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Diseases reference index «Osteosarcoma»

Osteosarcoma is a cancerous (malignant) bone tumor that usually develops during the period of rapid growth that occurs in adolescence, as a teenager matures into an adult.

Causes

Osteosarcoma is the most common cancerous (malignant) bone tumor in youth. The average age at diagnosis is 15. Boys and girls have a similar incidence of this tumor until late adolescence, at which time boys are more commonly affected.

The cause is not known. In some cases, osteosarcoma runs in families, and at least one gene has been linked to increased risk. This gene is also associated with familial retinoblastoma, a cancer of the eye that occurs in children.

Osteosarcoma tends to occur in the bones of the:

  • Shin (near the knee)
  • Thigh (near the knee)
  • Upper arm (near the shoulder)

This cancer occurs most commonly in larger bones and in the area of bone with the fastest growth rate. Osteosarcoma can occur in any bone, however.

Although it is rare, osteosarcoma can occur in adults.

Symptoms

  • Bone fracture (may occur after what seems like a routine movement)
  • Bone pain
  • Limitation of motion
  • Limping (if the tumor is in the leg)
  • Pain when lifting (if the tumor is in the arm)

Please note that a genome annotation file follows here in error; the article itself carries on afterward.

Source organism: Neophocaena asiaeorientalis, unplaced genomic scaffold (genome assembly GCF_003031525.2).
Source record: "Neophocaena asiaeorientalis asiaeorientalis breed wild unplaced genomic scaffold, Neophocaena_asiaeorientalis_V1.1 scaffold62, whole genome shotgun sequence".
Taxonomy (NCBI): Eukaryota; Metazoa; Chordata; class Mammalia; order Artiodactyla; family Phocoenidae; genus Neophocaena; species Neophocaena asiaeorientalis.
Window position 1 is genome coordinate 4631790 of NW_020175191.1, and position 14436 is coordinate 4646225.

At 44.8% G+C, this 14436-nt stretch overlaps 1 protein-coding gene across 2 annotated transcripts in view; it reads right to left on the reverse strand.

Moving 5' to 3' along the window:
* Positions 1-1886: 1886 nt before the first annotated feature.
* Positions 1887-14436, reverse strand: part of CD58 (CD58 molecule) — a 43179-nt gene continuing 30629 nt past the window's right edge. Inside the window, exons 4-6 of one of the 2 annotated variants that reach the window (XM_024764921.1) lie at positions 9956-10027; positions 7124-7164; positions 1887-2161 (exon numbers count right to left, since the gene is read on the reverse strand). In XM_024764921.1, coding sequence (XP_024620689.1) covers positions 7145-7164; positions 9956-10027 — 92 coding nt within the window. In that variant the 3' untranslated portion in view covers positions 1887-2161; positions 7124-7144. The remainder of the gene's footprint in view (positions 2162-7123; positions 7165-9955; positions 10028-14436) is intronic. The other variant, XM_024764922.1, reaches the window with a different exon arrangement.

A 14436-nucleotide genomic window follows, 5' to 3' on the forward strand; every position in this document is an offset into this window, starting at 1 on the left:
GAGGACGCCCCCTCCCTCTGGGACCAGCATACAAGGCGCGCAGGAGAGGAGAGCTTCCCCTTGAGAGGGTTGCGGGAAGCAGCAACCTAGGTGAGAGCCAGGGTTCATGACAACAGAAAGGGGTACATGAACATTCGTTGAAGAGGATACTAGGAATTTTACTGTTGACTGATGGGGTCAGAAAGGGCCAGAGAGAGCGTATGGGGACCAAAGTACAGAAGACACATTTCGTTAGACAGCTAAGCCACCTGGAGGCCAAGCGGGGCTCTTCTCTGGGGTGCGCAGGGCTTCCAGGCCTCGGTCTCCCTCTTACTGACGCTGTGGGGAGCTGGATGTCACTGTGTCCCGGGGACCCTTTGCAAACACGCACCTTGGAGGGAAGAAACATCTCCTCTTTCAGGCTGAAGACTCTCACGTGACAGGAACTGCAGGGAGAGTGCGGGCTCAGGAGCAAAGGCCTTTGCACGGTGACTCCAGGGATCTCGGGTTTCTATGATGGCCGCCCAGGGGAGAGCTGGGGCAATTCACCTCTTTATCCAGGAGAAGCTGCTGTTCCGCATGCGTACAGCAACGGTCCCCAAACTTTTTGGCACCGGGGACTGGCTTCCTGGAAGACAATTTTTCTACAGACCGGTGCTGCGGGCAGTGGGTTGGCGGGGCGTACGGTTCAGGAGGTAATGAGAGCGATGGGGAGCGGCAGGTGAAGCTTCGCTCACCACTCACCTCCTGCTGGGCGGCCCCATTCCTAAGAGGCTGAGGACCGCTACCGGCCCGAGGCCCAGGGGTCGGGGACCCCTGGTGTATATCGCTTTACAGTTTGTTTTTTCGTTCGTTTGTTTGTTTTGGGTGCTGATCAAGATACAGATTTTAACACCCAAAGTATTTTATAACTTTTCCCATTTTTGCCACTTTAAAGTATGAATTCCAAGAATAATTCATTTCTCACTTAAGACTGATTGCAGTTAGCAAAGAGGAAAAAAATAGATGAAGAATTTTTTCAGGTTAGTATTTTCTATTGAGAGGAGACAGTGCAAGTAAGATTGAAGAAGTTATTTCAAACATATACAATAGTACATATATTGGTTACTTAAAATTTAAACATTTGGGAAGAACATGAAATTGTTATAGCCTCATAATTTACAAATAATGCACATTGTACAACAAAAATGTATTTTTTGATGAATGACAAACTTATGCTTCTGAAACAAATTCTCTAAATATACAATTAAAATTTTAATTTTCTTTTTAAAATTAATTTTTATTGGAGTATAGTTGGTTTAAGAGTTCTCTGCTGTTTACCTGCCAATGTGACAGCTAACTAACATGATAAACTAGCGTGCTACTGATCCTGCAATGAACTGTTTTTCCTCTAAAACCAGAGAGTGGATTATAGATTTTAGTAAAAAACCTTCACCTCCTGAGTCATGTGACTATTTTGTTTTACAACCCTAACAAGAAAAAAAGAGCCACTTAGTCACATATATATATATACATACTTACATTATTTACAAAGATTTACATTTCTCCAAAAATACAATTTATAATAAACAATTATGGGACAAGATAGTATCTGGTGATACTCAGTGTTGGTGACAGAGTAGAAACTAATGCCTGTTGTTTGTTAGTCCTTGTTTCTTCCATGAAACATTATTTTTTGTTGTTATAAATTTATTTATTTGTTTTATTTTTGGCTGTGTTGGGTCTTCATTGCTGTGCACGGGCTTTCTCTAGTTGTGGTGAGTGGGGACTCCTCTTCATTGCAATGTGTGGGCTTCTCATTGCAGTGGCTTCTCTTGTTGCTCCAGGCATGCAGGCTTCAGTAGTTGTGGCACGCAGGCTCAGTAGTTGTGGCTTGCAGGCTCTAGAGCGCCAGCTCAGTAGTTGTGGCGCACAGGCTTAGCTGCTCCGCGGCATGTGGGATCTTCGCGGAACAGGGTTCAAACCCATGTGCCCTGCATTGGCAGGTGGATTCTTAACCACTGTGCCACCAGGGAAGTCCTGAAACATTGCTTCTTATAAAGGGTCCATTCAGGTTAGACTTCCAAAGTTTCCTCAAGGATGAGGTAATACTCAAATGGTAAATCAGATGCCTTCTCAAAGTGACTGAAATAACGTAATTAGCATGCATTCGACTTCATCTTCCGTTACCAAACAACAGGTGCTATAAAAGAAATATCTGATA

• Tenderness, swelling, or redness at the site of the tumor

Exams and Tests

  • Blood tests
  • Bone scan to see if the cancer has spread to other bones
  • CT scan of the chest to see if the cancer has spread to the lungs
  • CT scan of the affected area
  • Open biopsy (at time of surgery for diagnosis)
  • X-ray of the affected area

Treatment

Treatment usually starts after a biopsy of the tumor.

Before major surgery to remove the tumor, chemotherapy is usually given. Chemotherapy is also used to kill or shrink any cancer cells that may have spread to other parts of the body.

Common chemotherapy medicines include:

  • Cisplatin
  • Carboplatin (Paraplatin)
  • Cyclophosphamide (Cytoxan)
  • Doxorubicin (Adriamycin)
  • High-dose methotrexate with leucovorin
  • Ifosfamide (Ifex)

Surgery is used after chemotherapy to remove any remaining tumor. In most cases, surgery can remove the tumor while saving the affected limb (this is called limb-salvage surgery). Rarely, more radical surgery (such as amputation) may be necessary.

Support Groups

Association of Cancer Online Resources -- www.acor.org

Cure Search (formerly the National Childhood Cancer Foundation) --www.curesearch.org

Outlook (Prognosis)

If the tumor has not spread to the lungs (pulmonary metastasis), long-term survival rates are very high. If the cancer has spread to other parts of the body, there is still a good chance of cure with effective treatment.

Possible Complications

  • Limb removal
  • Spread of cancer to the lungs
  • Side effects of chemotherapy

When to Contact a Medical Professional

Call your health care provider if you have persistent bone pain, tenderness, or swelling.

Alternative Names

Osteogenic sarcoma

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